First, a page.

Tag Info

Hot answers tagged

17

First off, the respective man page snippets highlight the differences between the two commands and give some indication of what is going on. For adduser: adduser and addgroup add users and groups to the system according to command line options and configuration information in /etc/adduser.conf. They are friendlier front ends to the low level ...


12

Use su: su - alice sudo vim /etc/hosts From man su: The su command is used to become another user during a login session. Invoked without a username, su defaults to becoming the superuser. The optional argument - may be used to provide an environment similar to what the user would expect had the user logged in directly. For more ...


7

You can't have several users with the same UID. If they have the same UID, then they're the same user. What you have is multiple entries in the user database for the same user. That's possible in all unix variants I've seen. The user name determines which entry is used and thus which password, home directory and shell applies at login time. The first entry ...


7

You can read the source code; speaking of... I did it for you; it looks like it's from the ProcessInfo.cpp file. It's getting the usernames. Not only that /etc/passwd isn't a concern for you, anyone can read it. You might be worried though if it was trying to read /etc/shadow.


5

Using strace you can see what konsole is up to. $ strace -s 2000 -o konsole.log ... ... open("/etc/passwd", O_RDONLY|O_CLOEXEC) = 3 fstat(3, {st_mode=S_IFREG|0644, st_size=2655, ...}) = 0 mmap(NULL, 4096, PROT_READ|PROT_WRITE, MAP_PRIVATE|MAP_ANONYMOUS, -1, 0) = 0x7f316d8fc000 read(3, ...


5

Put some text into the file ~/.plan and try finger again: $ finger yeti Login: yeti Name: yeti Directory: /arpa/tz/y/yeti Shell: /bin/ksh On since Wed Apr 2 15:24 (UTC) on pts/149 Mail last read Mon Mar 31 11:08 2014 (UTC) No Plan. $ echo Mwhuaaaaahahahahahahahahahaaaa... > ...


3

The reason (the only reason, as far as I know) to put users in a group of their own is to make umask 002 or umask 007 a sensible default. The umask is a mask for the default permissions of newly created files. The meaning of the digits are the same as in chmod; the first digit is for the user, the second for the group, and the third for others. If a bit is ...


3

For the same reason ls -l reads /etc/passwd, it is the data that associates UIDs with names. When ls calls stat(2) on a file it gets a numeric UID for the owner of the file. In order to display that as a human readable name, it needs to look it up in the only place that has those associations, /etc/passwd. For example a typical first line in /etc/passwd is ...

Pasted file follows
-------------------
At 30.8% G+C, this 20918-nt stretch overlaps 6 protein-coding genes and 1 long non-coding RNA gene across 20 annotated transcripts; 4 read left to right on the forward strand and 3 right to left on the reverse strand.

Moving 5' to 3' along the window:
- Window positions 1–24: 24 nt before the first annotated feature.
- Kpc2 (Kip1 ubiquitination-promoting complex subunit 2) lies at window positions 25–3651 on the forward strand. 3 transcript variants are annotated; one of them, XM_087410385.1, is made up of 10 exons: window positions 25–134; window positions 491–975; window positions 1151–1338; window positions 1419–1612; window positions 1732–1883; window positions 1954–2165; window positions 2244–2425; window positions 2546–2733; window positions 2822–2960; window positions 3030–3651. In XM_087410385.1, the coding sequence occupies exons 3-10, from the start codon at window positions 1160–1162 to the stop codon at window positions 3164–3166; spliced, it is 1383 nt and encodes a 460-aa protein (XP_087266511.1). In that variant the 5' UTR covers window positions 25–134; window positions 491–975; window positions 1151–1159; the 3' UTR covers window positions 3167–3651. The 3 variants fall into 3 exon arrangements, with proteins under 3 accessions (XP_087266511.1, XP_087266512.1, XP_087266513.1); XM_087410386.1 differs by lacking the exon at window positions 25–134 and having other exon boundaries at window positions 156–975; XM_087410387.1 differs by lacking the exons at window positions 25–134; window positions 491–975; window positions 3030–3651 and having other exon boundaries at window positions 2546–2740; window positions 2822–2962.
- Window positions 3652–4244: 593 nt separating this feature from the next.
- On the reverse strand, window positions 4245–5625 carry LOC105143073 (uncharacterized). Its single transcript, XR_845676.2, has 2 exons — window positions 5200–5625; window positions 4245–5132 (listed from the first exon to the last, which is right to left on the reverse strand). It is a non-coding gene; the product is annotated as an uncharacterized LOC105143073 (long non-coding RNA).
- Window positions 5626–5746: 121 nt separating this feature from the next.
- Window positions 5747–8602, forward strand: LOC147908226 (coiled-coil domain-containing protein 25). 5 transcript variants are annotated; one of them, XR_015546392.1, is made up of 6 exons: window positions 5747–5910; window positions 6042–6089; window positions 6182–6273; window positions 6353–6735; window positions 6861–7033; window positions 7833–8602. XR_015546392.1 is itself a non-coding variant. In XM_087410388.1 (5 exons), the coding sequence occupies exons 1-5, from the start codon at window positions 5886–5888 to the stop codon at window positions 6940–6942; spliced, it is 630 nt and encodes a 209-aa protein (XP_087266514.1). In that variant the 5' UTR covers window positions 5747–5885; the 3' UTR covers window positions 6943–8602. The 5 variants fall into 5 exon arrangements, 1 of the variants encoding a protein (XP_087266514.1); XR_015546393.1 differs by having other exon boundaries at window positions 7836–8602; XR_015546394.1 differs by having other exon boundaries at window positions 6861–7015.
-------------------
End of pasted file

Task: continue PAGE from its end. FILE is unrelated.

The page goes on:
3

As already mentioned in the comments, since memory and CPU usage are negligible as you said, idle users won't hurt anyone. If you still want to get rid of them, you could automatically hunt down idle users and kick them off, either by e.g. a shell script you call in regular intervals via cron, or by setting ClientAliveInterval 1800 ClientAliveCountMax 0 ...


2

The documented way to create the mysql account is: groupadd mysql useradd -r -g mysql mysql Add the -m option if you want that account to be used as a login account, which looks to be the case. If you have full sudo access, you can grant sudo rights to that use with using sudo visudo and adding a line similar the one starting with your username and ...


1

I think what you're really looking for is this Q&A from the Wine HQ forums titled: [FAQ] [RFC] How can multiple users share an installed Wine application. === How can multiple users share an installed Wine application? === Wine is a per-user app; every user has their own Wine Registry, with the list of installed apps for that user. So one ...


1

Use chage -l to see a decoded interpretation of the aging information. The user name is expected as the argument. If you are interrogating your own account, no special privileges are requried. Otherwise use sudo chage -l someaccount. When an account is locked, the password field of /etc/shadow will begin with an exclamation point. The remaining ...


1

But I have another question. This command create /home directory but It is empty. Is some command to initialize /home for new user? The solution to the second question will also solve the first one. Your new user doesn't have all the default configuration files in it's home directory and therefore the new shell doesn't show a fancy prompt, etc... The ...


1

It was customary to add all users to group users, but that makes sharing files in a controlled way awkward (open up group permissions, everybody has access). As today a process can belong to a lot of groups at the time, just close access by giving each user her own group, and share files by adding explicit groups for this. Or (if available) use ACLs.



Only top voted, non community-wiki answers of a minimum length are eligible